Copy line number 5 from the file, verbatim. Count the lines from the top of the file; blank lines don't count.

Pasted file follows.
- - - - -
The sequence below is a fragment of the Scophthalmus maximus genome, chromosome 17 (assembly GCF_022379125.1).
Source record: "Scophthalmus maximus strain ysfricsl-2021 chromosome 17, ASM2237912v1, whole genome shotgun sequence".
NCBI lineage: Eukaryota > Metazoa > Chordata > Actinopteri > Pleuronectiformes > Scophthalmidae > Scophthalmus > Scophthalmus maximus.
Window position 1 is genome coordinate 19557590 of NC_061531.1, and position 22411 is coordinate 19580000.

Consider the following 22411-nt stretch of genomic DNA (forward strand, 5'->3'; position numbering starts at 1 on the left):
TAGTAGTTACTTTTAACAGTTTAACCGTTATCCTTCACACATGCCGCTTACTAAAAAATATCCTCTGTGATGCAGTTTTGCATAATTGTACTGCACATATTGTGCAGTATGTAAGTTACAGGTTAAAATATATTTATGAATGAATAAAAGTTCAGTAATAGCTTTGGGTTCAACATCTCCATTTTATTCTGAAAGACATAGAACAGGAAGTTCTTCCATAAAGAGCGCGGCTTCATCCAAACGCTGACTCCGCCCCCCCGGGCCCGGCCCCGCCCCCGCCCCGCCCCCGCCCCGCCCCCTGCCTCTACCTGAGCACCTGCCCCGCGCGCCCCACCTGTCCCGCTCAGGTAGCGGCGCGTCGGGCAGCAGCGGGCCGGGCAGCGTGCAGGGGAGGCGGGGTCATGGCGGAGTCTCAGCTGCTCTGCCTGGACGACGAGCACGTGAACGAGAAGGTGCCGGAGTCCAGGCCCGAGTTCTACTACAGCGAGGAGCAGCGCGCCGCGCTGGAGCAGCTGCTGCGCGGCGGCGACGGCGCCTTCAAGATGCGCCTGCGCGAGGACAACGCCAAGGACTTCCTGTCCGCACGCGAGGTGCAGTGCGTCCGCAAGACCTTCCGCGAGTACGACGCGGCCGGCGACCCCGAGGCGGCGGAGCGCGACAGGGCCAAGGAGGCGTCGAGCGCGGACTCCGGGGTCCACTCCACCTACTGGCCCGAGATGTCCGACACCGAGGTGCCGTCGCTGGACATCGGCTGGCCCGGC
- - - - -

Consider the following 22411-nt stretch of genomic DNA (forward strand, 5'->3'; position numbering starts at 1 on the left):